On all the boards
Welcome to the Burgundy Canal!

My name is Léa and I am a seasonal lock-keeper!
Take a look at my logbook and come along with me for a canal adventure the whole of its 242-kilometre length. It’s a real masterpiece of civil engineering as well as one of the loveliest ways to get from the Channel to the Mediterranean!
Meet me at every noticeboard by the canal. Have a great time exploring!

A strong character!

The Burgundy Canal may look serene and peaceful but don’t be fooled! Beneath its apparent tranquillity it hides a strong, tenacious character!

For it to see the light of day, it took time, money, countless feats of technical wizardry and the tireless work of many men.

Since its engineer, Joseph Abeille, drew up the route in 1725, it took:

50 years to pay for it – from 1725 to 1775

58 years to build it – from 1775 to 1833

To solve the problems of supply, water divide and regulating the flow they needed to:

Build a 3.3 km tunnel at Pouilly-en-Auxois

Construct 6 reservoirs and a huge number of other works to manage the supply

To get it to make the 378-metre climb it required:

Locks and more locks – 189 altogether!

Then they added 30 ports and 224 houses.

So much construction for the transportation of goods, for commerce and industry!

Now, the activity of the past is long gone, displaced by the railway and motorway, and the canal has become a place for leisure with a cycle path along the old towpath and a whole range of leisure activities on offer along its banks, especially fishing, and opportunities for gourmet breaks; you can also go swimming in certain stretches of the water.

Today, in Pouillenay

 Léa meets a stone from the quarry

“Hello! Yes, I am indeed famous! And my ancestors are famous too! Just imagine, lots of them helped build Notre-Dame de Semur-en-Auxois and the castle of Marigny-le-Cahouët! Others played their role around 1830, in the heyday of the canal. And in 1880, a distant cousin enabled the locks to be lengthened while his colleagues took part in the construction of the walls of the dam at Pont-et-Massène. Our family was more into public works, but some of my acquaintances were chosen to be sculpted. The ones who formed the substructure of the statue of Vercingetorix, at Alise-Sainte-Reine became very snobbish! And they also have a relative who knew the engineer Lacordaire, you know, the one who found cement by digging into the subsoil of Pouilly-en-Auxois. With all that, they almost forgot they originally came from a quarry! In 1850 the whole of the Ouche valley was lined with a great number of small quarries! Working these quarries required cement works, lime kilns and sawmills to be built all along the canal. Today the quarry at Pouillenay is still in operation, run by the Rocamat Company. And look, here’s the bulldozer coming, we’d better get out of the way!”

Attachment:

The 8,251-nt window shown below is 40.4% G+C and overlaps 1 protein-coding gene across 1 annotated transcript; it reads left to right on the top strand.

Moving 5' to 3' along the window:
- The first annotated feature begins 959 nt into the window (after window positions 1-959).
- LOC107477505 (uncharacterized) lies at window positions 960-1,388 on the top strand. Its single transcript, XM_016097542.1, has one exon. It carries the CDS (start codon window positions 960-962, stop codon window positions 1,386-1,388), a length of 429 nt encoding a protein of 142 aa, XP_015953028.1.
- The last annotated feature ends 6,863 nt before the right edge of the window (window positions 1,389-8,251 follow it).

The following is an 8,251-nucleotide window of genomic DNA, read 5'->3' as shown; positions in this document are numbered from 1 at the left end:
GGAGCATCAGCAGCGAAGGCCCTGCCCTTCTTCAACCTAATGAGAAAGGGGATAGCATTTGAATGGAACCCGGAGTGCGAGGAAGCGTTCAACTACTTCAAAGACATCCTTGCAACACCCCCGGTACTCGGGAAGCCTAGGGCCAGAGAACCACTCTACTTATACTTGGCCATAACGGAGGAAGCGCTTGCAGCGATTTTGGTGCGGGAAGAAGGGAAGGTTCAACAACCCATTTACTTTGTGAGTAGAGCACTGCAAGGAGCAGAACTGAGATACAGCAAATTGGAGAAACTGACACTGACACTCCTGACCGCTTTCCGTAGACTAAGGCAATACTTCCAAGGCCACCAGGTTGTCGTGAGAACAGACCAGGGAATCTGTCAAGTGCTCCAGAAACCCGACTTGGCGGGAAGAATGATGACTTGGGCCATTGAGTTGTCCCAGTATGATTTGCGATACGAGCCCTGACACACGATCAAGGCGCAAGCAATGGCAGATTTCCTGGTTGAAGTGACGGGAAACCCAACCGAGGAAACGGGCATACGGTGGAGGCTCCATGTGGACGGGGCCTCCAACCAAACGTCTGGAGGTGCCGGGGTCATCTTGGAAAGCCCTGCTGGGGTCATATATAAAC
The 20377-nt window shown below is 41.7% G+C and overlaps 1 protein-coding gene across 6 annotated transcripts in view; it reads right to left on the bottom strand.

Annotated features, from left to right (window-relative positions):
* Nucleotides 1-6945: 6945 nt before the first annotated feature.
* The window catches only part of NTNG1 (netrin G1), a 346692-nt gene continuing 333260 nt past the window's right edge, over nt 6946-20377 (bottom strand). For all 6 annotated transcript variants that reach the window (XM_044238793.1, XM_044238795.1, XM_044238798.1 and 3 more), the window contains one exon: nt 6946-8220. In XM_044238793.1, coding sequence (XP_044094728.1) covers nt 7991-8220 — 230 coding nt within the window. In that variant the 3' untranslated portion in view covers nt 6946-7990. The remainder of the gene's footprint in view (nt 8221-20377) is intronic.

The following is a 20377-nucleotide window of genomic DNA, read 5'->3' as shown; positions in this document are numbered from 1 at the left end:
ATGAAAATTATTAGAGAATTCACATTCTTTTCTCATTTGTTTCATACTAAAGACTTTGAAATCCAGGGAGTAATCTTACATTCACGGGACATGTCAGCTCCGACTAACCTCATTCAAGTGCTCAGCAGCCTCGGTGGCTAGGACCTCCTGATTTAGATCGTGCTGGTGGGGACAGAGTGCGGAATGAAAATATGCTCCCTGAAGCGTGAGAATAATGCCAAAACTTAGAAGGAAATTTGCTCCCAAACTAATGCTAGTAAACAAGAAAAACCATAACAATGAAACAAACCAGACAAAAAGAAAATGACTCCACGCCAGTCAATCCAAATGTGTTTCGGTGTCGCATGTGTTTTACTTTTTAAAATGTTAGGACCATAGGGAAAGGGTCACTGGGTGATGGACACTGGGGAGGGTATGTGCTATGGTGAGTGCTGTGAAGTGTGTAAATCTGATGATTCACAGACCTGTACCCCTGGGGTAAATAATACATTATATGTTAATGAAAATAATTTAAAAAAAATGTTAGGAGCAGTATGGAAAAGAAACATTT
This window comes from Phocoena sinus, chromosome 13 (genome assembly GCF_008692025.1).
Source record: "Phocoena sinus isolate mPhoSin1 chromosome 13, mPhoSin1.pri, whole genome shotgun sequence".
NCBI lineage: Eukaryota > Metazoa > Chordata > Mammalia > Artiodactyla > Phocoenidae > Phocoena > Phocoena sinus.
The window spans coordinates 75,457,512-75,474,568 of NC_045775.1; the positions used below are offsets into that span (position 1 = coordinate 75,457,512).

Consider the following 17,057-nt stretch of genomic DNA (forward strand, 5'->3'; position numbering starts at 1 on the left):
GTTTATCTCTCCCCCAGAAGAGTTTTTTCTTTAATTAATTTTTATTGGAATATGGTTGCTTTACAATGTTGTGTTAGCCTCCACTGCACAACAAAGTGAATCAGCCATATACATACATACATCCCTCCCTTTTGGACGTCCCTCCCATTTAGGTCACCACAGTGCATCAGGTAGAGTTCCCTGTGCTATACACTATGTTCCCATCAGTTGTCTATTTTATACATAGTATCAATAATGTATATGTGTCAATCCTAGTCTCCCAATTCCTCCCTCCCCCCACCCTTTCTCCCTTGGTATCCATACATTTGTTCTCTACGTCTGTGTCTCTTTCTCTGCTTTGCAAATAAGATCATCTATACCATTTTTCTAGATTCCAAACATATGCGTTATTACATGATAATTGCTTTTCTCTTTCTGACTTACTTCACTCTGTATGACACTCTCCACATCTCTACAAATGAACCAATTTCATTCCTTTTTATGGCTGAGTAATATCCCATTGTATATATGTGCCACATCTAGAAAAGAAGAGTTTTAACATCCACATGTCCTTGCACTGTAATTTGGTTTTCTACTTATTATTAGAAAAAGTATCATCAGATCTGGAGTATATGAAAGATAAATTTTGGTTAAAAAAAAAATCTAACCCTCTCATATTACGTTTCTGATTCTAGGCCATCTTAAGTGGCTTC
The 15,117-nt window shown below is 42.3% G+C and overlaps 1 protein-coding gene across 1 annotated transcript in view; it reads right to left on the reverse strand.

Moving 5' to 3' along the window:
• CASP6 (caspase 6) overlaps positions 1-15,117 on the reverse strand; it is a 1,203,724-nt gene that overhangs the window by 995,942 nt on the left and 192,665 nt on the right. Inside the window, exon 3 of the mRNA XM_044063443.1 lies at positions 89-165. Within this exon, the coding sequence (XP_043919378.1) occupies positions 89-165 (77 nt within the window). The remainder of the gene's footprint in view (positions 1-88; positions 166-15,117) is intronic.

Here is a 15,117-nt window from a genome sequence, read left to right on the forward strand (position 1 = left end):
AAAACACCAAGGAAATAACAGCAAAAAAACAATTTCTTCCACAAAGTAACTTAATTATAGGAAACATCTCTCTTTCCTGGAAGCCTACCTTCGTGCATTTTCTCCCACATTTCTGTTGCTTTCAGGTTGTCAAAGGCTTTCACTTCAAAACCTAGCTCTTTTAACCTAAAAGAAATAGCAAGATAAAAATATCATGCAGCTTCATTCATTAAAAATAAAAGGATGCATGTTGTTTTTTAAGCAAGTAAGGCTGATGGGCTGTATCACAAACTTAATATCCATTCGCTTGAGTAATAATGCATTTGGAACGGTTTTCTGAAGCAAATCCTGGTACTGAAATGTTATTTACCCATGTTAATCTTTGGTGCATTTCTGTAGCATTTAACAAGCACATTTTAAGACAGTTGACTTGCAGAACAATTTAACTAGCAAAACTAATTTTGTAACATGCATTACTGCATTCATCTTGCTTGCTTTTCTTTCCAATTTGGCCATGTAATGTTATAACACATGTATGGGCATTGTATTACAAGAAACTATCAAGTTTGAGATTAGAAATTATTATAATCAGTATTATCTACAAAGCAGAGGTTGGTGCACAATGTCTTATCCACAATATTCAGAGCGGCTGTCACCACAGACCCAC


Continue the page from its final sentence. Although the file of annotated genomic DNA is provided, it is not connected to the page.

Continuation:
The Auxois Park

At Arnay-sous-Vitteaux, stretching over an area of 40 hectares, this wildlife and leisure park offers the visitor the chance to see over 500 creatures at close quarters as well as a fun park with rides, attractions and a swimming pool. What would the children prefer: watching the bears have their tea or speeding down the water chute? Well, both, of course!


Snuggling against the slope of Mont Auxois, the village still recalls the spirit of resistance, inspired by characters from the past. On the oppidum of Alesia, Vercingetorix faced up to Caesar’s armies; where the miraculous fountain springs forth, the young Queen was executed for refusing the advances of a Roman prefect. Félix Kir was born in the village, famous both for his charisma and his aperitif, as well as for his Resistance activities from 1940. You can follow in the footsteps of these three outstanding personalities as you wander through the alleyways of the village.


This little medieval village, perched on a hill, is one of the loveliest villages in France. Built around an eighth-century Benedictine abbey, it is made up of beautiful stone houses, protected by ramparts and three fortified gateways. In addition to its outstanding heritage, it is famous for its little aniseed-flavoured sweets, which are exported all over the world.


1724 A canal project is agreed after much deliberation concerning the route

1775 Work begins on both banks

1826-1832 Pouilly tunnel is dug out

1833 The whole canal is opened to traffic

1872-1882 Standardised to Freycinet gauge (lengthening of the lock chambers)

Nineteenth century The industrial boom

Twentieth century Gradual transition from industry and commerce to tourism and leisure

2010 Creation of the cycle path

Nowadays you can travel on the water for pleasure or enjoy cycling along the cycle path that follows the old towpath. It’s an ideal opportunity to discover the wealth of our heritage as you explore!